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11: Cubic EOS and Their Behavior III

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    Learning Objectives

    • Module Goal: To demonstrate thermodynamic quantification using modern cubic EOS.
    • Module Objective: To assess the relative merit of applying the most common EOS.

    • 11.1: Peng-Robinson EOS (1976)
      The Peng-Robinson EOS has become the most popular equation of state for natural gas systems in the petroleum industry.  A slightly better performance around critical conditions makes the PR EOS somewhat better suited to gas/condensate systems.
    • 11.2: Comparative Assessment of RK, SRK, and PR EOS
      Over the years, these EOS have been tested, and some comparisons can be made. As an engineer, you have to be able to decide which EOS best fits your purposes.
    • 11.3: Critical Compressibility as a Measure of Goodness of an EOS
      The fact of the matter is, as a consequence of the Corresponding States Principle, all cubic EOS predict a “unique” and “universal” value of Z at the critical point, regardless of the substance. None of the equations of state we have studied is capable of predicting a value similar to experimental values. The “best” job is done by PR EOS, which provides the “closest” match to the real values observed for most substances. This illustrates why the PR EOS performs somewhat better near critical cond
    • 11.4: Advantages of Using Cubic Equations of State
      All cubic equations of state have their foundation in vdW EOS. The use of cubic equations of state has become widespread because of their advantages: (1) Simplicity of application, (2) Only a few parameters need to be determined, and (3) Low computational overhead is required to implement them. This was a critical issue, particularly in the early stages of computers; it is not really anymore. Nevertheless, this feature is still a “plus.”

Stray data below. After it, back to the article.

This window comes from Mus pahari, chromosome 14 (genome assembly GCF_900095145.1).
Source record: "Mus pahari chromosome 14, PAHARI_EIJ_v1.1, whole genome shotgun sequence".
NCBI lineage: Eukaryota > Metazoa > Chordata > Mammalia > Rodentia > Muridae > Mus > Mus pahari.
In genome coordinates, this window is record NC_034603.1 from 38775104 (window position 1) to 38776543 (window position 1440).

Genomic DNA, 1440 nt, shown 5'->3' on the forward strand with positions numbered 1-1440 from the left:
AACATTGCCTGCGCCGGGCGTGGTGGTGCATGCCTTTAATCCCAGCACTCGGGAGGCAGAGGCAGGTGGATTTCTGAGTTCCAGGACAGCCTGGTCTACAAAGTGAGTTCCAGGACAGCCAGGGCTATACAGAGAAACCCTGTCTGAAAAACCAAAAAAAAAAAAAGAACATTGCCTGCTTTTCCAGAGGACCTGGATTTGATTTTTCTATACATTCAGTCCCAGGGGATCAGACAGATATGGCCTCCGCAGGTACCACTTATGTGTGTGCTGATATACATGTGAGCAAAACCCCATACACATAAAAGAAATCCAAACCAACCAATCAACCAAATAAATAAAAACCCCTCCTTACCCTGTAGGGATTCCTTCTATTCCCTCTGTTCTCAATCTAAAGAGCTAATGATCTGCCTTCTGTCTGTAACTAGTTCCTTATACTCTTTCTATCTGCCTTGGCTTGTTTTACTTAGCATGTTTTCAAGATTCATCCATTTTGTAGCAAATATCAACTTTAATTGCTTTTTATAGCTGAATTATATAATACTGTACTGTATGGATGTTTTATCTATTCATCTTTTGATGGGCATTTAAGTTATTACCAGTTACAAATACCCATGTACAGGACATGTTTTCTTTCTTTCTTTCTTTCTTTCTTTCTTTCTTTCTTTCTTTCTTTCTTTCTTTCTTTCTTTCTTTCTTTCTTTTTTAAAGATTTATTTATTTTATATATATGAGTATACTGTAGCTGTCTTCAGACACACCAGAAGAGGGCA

• 11.5: Solution Techniques for Cubic Expressions and Root Finding
      Even though cubic equations of state are explicit in pressure, pressure is not the common unknown to be calculated in the typical problem. In the most common problem, pressure and temperature are known and we want either molar volume (or its reciprocal, molar density) or compressibility factor (the most likely case). Therefore, we are faced very often with the need to solve for the roots of a cubic expression. Here we present a number of approaches that may be followed.
    • 11.6: Action Item

    11: Cubic EOS and Their Behavior III is shared under a CC BY-NC-SA 4.0 license and was authored, remixed, and/or curated by Michael Adewumi (John A. Dutton: e-Education Institute) via source content that was edited to conform to the style and standards of the LibreTexts platform; a detailed edit history is available upon request.

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